> >distribution of points. (For example, suppose all

> the

> >points have an aggregated distribution, is a subset

> of

> >points aggregated more/less than expected given the

> >underlying aggregation). I thought Ripley's K would

> be

> >the way to go, but have been having trouble getting

> it

> >to work. I've been trying to do it in R. I've made

> >some graphics in R, but I'm really a novice and I

> find

> >that the help (including the bit in the Venables

> and

> >Ripley S-Plus book) is not quite sufficient to get

> me

> >going with the spatial part (I've played with

> >libraries Spatial, Spatstat, Splancs, GeoR).

> > My questions are:

> >---Is Ripley's K the way to go? Any suggestions on

> >that? Would you recommend something else?

> >---Software (preferably inexpensive)

> recommendations?

> >---Would anyone be willing to share an R program

> that

> >I could modify for my data and/or a sample or

> partial

> >data set to make sure I have my data structured

> >correctly for a particular library/procedure? (I

> found

> >this was the best way to make progress in SAS, but

> I

> >don't know many R or S-Plus users).

> >

> >Thanks a lot.

> >Juliann

> >aukemaj@...

> >

> >

> >__________________________________

> >Do you Yahoo!?

> >Yahoo! SiteBuilder - Free, easy-to-use web site

> design software

> >http://sitebuilder.yahoo.com

> >

> >--

> >* To post a message to the list, send it to

> ai-geostats@...

> >* As a general service to the users, please

> remember to post a summary of

> >any useful responses to your questions.

>

__________________________________

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* Support to the list is provided at http://www.ai-geostats.org - Juliann

I am not certain that Ned Levine, the developer of CrimeStat, has read this.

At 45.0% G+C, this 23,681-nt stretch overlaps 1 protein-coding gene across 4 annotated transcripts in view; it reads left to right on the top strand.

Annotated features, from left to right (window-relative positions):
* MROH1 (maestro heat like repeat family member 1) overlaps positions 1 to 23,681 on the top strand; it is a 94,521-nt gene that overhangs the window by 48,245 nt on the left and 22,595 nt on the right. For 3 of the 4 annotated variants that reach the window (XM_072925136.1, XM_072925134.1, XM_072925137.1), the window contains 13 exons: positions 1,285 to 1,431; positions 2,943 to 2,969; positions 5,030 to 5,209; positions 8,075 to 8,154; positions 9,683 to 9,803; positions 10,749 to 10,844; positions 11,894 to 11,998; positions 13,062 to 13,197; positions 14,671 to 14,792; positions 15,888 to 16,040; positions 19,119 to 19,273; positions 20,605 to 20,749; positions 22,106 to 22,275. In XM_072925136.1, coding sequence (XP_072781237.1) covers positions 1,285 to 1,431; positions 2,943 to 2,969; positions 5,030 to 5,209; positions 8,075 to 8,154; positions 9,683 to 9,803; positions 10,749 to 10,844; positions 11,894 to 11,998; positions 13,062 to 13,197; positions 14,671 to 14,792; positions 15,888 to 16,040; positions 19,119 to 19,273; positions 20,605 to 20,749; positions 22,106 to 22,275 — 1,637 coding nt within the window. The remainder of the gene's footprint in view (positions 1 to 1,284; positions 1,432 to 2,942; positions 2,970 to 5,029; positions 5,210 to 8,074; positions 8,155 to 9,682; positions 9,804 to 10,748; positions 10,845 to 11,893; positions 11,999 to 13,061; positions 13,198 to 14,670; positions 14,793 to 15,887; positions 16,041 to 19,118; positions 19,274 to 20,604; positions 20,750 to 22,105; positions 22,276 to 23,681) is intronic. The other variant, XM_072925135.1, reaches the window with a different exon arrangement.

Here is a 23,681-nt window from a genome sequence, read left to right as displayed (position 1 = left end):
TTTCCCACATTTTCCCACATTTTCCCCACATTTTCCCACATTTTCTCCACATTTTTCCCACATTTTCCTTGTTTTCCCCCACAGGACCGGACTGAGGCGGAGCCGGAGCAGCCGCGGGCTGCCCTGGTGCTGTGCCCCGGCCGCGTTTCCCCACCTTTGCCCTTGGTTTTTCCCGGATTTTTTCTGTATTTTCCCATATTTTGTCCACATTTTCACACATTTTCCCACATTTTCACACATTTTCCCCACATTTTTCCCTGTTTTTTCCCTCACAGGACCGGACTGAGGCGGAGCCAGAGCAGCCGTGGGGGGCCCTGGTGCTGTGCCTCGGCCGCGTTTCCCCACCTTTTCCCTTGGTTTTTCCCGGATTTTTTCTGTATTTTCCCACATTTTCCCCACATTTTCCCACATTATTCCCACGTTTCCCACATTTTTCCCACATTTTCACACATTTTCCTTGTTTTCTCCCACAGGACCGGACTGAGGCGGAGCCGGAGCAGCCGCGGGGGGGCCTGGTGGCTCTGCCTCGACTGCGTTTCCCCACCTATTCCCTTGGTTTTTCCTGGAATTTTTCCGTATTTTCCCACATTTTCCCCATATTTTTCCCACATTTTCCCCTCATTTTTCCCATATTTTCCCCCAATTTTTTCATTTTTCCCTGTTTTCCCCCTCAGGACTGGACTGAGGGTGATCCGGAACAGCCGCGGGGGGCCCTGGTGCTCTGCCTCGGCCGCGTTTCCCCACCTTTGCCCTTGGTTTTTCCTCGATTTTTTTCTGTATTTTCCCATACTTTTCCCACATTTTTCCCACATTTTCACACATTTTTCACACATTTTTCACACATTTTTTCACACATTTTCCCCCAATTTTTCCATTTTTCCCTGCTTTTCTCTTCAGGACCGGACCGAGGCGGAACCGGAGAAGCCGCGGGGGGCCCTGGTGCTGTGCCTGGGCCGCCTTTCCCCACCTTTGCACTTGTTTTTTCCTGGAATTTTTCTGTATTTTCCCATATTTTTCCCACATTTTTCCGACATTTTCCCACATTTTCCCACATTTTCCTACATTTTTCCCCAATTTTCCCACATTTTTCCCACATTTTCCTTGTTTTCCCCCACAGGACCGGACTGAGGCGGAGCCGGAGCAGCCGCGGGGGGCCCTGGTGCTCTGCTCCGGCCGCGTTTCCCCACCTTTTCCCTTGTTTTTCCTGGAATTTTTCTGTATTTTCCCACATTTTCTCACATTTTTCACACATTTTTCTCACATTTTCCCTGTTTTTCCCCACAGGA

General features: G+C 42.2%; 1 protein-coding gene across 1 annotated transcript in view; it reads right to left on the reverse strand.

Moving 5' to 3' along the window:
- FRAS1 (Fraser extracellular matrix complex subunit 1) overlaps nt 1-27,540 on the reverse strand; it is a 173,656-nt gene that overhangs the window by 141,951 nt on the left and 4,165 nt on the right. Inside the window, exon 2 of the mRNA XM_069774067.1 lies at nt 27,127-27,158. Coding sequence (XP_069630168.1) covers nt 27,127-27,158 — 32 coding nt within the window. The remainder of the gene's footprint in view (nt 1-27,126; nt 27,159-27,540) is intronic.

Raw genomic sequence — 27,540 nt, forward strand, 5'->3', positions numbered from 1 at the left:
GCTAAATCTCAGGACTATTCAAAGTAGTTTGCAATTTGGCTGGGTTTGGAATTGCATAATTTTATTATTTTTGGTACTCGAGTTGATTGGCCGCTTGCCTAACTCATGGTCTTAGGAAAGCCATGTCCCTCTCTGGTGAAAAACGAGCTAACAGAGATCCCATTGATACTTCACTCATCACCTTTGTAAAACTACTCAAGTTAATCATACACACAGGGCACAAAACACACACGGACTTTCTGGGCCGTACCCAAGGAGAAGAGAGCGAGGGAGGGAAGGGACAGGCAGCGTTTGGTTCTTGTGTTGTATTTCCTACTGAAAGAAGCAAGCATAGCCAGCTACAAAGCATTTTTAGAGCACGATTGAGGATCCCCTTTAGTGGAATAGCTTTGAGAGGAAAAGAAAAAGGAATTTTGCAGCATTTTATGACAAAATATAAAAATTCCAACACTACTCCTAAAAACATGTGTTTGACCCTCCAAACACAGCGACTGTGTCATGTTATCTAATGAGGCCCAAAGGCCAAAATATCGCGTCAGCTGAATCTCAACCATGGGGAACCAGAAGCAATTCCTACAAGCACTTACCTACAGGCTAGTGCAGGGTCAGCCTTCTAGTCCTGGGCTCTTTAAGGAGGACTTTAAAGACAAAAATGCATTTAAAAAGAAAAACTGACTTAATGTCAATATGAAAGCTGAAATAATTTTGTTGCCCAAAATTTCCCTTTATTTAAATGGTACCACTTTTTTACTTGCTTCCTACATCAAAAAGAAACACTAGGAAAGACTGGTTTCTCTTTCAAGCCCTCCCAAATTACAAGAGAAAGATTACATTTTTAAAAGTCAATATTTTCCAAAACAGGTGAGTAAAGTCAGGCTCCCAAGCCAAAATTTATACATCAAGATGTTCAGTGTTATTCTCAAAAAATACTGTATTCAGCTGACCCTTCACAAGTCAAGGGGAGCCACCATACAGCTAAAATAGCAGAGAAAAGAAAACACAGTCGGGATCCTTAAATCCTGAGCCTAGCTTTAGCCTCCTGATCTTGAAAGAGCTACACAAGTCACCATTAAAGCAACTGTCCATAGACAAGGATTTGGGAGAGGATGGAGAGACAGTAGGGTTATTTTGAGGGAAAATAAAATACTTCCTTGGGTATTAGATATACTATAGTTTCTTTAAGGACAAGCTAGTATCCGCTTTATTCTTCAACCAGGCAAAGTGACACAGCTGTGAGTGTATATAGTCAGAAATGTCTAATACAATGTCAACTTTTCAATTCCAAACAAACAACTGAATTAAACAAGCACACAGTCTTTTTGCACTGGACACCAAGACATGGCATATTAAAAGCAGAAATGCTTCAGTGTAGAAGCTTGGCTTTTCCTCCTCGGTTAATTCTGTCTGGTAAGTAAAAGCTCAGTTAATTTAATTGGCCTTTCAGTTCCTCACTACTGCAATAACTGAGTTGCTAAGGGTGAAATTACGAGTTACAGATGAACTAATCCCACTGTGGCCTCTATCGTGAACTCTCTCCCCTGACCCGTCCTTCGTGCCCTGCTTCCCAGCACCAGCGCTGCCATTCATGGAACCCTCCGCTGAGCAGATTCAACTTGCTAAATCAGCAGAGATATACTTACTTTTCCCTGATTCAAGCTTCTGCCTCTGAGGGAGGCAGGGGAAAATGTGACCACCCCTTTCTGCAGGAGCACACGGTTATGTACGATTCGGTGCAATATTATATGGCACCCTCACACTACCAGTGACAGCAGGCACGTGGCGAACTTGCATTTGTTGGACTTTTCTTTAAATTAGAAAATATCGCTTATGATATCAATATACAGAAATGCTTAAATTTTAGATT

I will forward it to him. Normal edge corrections don't work very well

in looking at point patterns of crime because incidents of crime tend to

cluster at city boundaries and jurisdictional changes. The program may be

less tested for edge corrections than other things; however, CrimeStat 3 is

now under development. Notification of any corrections and problems would

be welcome.

Dick----- Original Message -----

From: "Juliann Aukema" <aukemaj@...>

To: <ai-geostats@...>; "fs" <jaukema@...>

Sent: Friday, August 29, 2003 3:37 PM

Subject: Follow-up Q Crimestat/Splancs AI-GEOSTATS: point pattern analysis/

R question

> I sent this a week or so ago and am resending because

> I haven't seen it show up. Apologies if it did show up

> for some of you.

>

> Hi thanks for the responses,

>

> Several people suggested using CrimeStat and one

> person sent an R script for Splancs (below). I've

> tried both of these with my data, trying to start as

> simply as possible, and I do get nice looking output

> when I put in the coordinates of all of my points

> (haven't made it to subsets yet). However, when I use

> CrimeStat with rectangular edge correction, my points

> appear to be dispersed -below the envelope for larger

> distances-(randomly distributed if I use no

> correction) and when I use the Splancs script, they

> appear to be aggregated -above the envelope for all

> distances. I used 100 simulation replicates for both

> methods. Any ideas why I would get such opposite

> results? Would it be the edge correction, differences

> in how L(d) is calculated, misinterpretation . . .? I

> must be missing something.

>

> Thanks a lot,

>

>

> Juliann

>

> > library(splancs)

> >

> > file<-"Filename.csv"

> >

> > point<-read.csv(file, header=TRUE, sep=";")

> >

> > box<-array(c(0,1000,1000,0,0,0,1000,1000),

> > dim=c(4,2))

> > s<-seq(0,500,5)

> > rep<-100

> >